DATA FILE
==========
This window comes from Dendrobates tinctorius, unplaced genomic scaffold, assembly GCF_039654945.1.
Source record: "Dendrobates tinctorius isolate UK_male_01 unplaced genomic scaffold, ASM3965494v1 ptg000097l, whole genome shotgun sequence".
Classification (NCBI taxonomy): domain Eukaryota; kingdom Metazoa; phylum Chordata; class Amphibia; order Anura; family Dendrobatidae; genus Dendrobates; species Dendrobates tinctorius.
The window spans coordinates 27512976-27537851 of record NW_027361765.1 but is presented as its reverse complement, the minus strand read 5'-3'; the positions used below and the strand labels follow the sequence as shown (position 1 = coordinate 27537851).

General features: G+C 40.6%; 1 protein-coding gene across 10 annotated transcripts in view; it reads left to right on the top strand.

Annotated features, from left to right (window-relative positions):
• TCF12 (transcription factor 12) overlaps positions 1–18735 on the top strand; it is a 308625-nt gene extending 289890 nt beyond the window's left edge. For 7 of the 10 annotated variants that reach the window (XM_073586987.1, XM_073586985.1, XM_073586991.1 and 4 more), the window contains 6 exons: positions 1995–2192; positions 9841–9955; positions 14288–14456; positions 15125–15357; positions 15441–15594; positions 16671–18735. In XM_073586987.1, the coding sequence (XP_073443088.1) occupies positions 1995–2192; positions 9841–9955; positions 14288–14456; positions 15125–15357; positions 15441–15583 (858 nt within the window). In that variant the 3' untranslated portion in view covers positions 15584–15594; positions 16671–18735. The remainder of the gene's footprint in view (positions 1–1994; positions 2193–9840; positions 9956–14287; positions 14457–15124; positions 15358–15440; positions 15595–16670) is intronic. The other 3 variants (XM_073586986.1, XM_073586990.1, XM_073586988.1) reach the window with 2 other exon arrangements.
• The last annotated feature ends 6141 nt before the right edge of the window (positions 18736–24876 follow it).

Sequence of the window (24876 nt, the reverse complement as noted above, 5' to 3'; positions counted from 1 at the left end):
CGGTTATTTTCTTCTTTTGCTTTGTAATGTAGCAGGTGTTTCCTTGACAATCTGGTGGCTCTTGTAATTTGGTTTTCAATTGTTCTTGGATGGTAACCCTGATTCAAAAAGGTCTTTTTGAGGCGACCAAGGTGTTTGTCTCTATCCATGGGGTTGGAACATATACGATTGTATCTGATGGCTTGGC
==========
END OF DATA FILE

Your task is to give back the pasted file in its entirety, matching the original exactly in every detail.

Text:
This window comes from Dendrobates tinctorius, unplaced genomic scaffold, assembly GCF_039654945.1.
Source record: "Dendrobates tinctorius isolate UK_male_01 unplaced genomic scaffold, ASM3965494v1 ptg000097l, whole genome shotgun sequence".
Classification (NCBI taxonomy): domain Eukaryota; kingdom Metazoa; phylum Chordata; class Amphibia; order Anura; family Dendrobatidae; genus Dendrobates; species Dendrobates tinctorius.
The window spans coordinates 27512976-27537851 of record NW_027361765.1 but is presented as its reverse complement, the minus strand read 5'-3'; the positions used below and the strand labels follow the sequence as shown (position 1 = coordinate 27537851).

General features: G+C 40.6%; 1 protein-coding gene across 10 annotated transcripts in view; it reads left to right on the top strand.

Annotated features, from left to right (window-relative positions):
• TCF12 (transcription factor 12) overlaps positions 1–18735 on the top strand; it is a 308625-nt gene extending 289890 nt beyond the window's left edge. For 7 of the 10 annotated variants that reach the window (XM_073586987.1, XM_073586985.1, XM_073586991.1 and 4 more), the window contains 6 exons: positions 1995–2192; positions 9841–9955; positions 14288–14456; positions 15125–15357; positions 15441–15594; positions 16671–18735. In XM_073586987.1, the coding sequence (XP_073443088.1) occupies positions 1995–2192; positions 9841–9955; positions 14288–14456; positions 15125–15357; positions 15441–15583 (858 nt within the window). In that variant the 3' untranslated portion in view covers positions 15584–15594; positions 16671–18735. The remainder of the gene's footprint in view (positions 1–1994; positions 2193–9840; positions 9956–14287; positions 14457–15124; positions 15358–15440; positions 15595–16670) is intronic. The other 3 variants (XM_073586986.1, XM_073586990.1, XM_073586988.1) reach the window with 2 other exon arrangements.
• The last annotated feature ends 6141 nt before the right edge of the window (positions 18736–24876 follow it).

Sequence of the window (24876 nt, the reverse complement as noted above, 5' to 3'; positions counted from 1 at the left end):
CGGTTATTTTCTTCTTTTGCTTTGTAATGTAGCAGGTGTTTCCTTGACAATCTGGTGGCTCTTGTAATTTGGTTTTCAATTGTTCTTGGATGGTAACCCTGATTCAAAAAGGTCTTTTTGAGGCGACCAAGGTGTTTGTCTCTATCCATGGGGTTGGAACATATACGATTGTATCTGATGGCTTGGC